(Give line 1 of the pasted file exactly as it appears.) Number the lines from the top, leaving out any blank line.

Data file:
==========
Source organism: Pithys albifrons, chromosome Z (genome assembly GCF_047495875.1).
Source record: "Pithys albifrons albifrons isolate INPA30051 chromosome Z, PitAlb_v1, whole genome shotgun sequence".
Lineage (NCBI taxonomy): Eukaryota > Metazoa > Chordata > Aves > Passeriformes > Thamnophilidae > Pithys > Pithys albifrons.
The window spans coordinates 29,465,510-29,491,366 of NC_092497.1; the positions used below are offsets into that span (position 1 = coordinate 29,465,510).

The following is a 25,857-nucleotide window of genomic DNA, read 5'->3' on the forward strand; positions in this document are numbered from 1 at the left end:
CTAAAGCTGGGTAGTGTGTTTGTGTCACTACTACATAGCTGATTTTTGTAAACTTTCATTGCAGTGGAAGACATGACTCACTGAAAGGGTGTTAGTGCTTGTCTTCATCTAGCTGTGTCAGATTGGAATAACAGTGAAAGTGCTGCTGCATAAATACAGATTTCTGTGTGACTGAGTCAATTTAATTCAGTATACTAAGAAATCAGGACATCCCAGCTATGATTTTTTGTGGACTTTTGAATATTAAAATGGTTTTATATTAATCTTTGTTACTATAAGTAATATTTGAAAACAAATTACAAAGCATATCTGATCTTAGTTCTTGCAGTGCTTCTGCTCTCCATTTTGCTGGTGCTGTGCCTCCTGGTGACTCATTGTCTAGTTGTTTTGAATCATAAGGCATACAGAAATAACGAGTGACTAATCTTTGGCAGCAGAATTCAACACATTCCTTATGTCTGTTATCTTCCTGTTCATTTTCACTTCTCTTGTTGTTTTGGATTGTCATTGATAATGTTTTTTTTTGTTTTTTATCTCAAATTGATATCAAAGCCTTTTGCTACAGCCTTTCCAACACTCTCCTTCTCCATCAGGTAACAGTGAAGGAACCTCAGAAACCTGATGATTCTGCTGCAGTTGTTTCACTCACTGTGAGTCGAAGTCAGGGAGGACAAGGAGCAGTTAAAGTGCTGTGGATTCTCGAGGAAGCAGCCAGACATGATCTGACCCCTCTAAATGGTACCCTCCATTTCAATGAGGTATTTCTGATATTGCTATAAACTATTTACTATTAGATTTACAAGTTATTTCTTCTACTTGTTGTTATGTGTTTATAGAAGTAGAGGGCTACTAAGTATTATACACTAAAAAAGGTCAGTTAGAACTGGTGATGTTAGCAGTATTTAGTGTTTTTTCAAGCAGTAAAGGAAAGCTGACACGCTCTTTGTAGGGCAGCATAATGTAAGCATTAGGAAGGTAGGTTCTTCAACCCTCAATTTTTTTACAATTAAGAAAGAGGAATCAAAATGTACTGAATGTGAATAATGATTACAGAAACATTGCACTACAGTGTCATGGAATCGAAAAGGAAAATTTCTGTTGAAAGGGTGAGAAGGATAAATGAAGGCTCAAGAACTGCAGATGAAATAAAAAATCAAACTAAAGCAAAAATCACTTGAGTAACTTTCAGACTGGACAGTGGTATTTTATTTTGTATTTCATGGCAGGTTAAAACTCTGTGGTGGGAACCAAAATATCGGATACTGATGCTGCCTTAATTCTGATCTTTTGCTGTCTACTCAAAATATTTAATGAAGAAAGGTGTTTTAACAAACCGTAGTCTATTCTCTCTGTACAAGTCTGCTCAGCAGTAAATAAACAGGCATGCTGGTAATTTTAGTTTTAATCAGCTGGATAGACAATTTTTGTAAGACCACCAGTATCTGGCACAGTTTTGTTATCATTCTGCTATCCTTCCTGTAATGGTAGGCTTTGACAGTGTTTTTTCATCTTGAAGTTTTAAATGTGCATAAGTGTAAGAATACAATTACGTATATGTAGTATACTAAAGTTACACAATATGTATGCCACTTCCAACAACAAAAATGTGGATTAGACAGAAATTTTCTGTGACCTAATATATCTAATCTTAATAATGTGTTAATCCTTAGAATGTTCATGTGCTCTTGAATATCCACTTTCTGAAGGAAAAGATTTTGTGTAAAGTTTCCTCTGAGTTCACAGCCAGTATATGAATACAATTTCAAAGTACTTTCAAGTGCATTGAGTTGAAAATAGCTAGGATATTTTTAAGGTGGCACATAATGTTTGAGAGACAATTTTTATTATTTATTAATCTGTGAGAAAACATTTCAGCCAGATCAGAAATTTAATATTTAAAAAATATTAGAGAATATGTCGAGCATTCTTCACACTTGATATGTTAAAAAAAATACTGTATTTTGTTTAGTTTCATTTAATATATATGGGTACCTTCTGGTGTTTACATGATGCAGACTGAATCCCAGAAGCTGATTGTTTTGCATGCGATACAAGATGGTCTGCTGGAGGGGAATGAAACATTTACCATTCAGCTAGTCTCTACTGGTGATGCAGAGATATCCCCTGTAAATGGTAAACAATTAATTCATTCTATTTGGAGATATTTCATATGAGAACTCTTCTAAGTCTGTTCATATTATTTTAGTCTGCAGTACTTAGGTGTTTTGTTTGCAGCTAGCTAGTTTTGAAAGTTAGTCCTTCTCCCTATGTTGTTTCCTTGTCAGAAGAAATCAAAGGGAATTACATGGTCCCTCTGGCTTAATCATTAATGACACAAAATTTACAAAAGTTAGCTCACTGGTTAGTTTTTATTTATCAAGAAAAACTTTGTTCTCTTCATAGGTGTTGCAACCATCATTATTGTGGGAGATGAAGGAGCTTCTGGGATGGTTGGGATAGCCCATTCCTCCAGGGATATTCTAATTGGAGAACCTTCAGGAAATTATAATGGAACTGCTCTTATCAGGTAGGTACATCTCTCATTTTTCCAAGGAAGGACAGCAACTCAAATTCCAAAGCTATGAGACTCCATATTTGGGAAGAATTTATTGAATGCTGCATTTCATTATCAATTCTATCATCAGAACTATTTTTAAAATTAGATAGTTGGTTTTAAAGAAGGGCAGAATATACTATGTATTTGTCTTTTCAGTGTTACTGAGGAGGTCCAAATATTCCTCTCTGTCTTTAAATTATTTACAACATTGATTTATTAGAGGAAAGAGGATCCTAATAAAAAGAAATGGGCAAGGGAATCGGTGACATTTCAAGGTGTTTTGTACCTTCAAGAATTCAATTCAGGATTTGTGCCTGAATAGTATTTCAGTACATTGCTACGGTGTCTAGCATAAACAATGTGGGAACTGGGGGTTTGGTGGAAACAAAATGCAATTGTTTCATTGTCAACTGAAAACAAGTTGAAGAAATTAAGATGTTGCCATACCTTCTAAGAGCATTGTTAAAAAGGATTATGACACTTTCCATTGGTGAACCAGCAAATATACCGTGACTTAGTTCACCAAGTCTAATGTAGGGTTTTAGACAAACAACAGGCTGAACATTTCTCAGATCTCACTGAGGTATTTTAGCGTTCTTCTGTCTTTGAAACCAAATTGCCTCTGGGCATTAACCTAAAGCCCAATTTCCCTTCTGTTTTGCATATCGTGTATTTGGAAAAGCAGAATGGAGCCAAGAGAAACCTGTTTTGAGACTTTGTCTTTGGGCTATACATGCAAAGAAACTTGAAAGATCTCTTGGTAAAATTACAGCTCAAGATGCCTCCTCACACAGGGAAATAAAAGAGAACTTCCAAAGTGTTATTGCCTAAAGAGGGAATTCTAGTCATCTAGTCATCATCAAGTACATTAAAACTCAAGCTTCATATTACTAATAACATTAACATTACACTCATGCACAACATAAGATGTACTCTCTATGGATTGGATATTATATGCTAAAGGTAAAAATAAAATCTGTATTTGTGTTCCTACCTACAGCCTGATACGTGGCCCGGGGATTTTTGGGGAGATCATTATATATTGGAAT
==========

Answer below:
Source organism: Pithys albifrons, chromosome Z (genome assembly GCF_047495875.1).